Header tank vent pipe constantly running

18 Mar 2005
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United Kingdom

I've read a number of posts but none quite seem to match my particular scenario so I'm doing the recommended thing and starting a new post.

I've had a couple of problems. The worst has been lots (10 to date) of radiators springing leaks. One went 15 months after being replaced the first time. Most of this has probably been caused by the system never being topped up with Fernox over the last 10 years and what with radiators being taken off for decorating and thus taking any protection that was in the system out over time it not so unexpected.

However, in the course of this I've found something else that I now know to be bad and probably adding signifcantly to the radiator corrosion problem.

The header tank vent pipe constantly runs hot water into the header tank, probably aerating it much like the little water feature does on my pond. While the fish like it, the radiators don't I'm sure.

The water in my central heating system is pure and clear. Its been flushed out a number of times due to having to drain down the heating system because of the failing radiators. The header tank is spotless. The heating system has in it (to date) 8 litres of Fernox MB-1.

The system is a Potterton Profile 80e, a Grundfos super selectric 15-60 (on setting 2 I think), and there are two Honeywell V4043H valves, one for the CH and one for the HW. Both are working. The expansion pipe from the header tank is not blocked. We get lovely hot radiators and lovely hot domestic hot water.

If the HW valve is open and the CH valve is closed, the vent does not run and the header tank stays cold.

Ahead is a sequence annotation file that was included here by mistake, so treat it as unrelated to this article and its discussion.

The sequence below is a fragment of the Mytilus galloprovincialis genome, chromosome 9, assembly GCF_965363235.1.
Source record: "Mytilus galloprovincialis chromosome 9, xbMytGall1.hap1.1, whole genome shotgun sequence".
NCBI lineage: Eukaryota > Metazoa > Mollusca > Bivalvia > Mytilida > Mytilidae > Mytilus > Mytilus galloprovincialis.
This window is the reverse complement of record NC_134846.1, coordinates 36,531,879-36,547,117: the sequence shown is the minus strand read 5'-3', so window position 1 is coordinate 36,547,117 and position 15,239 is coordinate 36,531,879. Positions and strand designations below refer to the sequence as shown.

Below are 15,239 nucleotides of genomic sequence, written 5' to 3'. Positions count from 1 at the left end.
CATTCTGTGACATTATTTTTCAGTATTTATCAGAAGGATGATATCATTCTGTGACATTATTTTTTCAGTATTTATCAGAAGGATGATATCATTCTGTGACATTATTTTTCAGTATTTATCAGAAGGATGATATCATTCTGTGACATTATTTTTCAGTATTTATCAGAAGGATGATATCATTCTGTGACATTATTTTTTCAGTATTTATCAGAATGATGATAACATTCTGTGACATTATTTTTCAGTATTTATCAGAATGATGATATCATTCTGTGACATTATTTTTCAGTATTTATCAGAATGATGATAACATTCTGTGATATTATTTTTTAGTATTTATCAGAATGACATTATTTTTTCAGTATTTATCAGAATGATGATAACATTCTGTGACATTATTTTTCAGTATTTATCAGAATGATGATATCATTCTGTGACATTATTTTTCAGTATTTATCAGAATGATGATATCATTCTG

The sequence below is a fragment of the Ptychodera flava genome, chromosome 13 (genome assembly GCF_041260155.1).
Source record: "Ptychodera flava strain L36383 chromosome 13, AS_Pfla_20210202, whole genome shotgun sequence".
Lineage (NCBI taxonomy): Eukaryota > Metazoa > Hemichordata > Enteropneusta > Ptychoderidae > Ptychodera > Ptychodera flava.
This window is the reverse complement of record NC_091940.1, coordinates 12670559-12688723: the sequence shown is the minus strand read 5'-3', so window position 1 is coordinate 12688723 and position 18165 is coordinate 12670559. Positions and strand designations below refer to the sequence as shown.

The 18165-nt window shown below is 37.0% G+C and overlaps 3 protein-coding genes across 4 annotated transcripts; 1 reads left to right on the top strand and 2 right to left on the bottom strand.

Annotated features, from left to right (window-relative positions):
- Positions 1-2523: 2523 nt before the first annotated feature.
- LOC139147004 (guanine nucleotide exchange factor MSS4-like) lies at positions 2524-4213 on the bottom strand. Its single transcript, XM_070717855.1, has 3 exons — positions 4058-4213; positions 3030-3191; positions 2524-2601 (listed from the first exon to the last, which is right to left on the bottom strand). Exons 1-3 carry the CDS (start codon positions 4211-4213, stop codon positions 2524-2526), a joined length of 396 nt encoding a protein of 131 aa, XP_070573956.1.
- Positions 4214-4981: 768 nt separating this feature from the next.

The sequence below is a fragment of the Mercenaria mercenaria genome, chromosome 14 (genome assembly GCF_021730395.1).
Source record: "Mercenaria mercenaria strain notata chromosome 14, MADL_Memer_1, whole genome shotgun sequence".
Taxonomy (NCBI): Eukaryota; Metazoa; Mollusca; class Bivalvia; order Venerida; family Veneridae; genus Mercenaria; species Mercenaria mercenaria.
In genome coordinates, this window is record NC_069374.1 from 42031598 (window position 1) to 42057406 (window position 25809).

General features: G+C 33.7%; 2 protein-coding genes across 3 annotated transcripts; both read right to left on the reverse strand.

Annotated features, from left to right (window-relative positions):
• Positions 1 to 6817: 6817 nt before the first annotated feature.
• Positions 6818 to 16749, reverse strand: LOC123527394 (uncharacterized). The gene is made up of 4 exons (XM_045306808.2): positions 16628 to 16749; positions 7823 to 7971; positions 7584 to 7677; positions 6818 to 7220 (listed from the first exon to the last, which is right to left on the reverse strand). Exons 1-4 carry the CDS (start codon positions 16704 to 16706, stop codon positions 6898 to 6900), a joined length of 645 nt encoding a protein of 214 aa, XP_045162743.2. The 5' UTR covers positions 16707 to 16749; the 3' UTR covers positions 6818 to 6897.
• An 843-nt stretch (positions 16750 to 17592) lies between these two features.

If the CH valve is open, and the HW valve is open or closed, the vent runs and the header tank gets hot water in it.

The header tank overflow is not running, ie no evidence of the hot water cyclinder leaking water back into the central heating system.

A couple of radiators do need to be bled every now and again, but I'm assuming thats because of the aeration occuring in the header tank.

There are air type and kettling type noises that come from the boiler and pipework around the pump, but they're not constant, almost sounds like a big air bubble rushing around part of the system on a regular basis, although it sometime comes and goes.

So, I'm baffled by the running vent but I know I need to get it resolved or I'll have my new rads eaten away before I know it. If there was a blockage in the CH side that might explain it but all my rads get hot. And the vent doesn't run if just the HW is on. But it does run even when the HW is on when the CH is on.... which I can't get my head around.

So sorry for the long post, but anyone got any ideas as what I need to look at?

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were on the system does the vent pipe come off :?:

were on the system does the feed pipe come in :?:

in relation to the pump and the 3 port valve etc.
On a fully pumped system, feed and vent must join the system close together on the same piece of pipe with nothing between. If you ignore this rule the pressure in the vent can exceed that in the feed. Result - water pumps constantly out of the vent pipe. You can also have problems if the vent pressure is less than that in the feed because, in extreme cases, air gets sucked down the vent.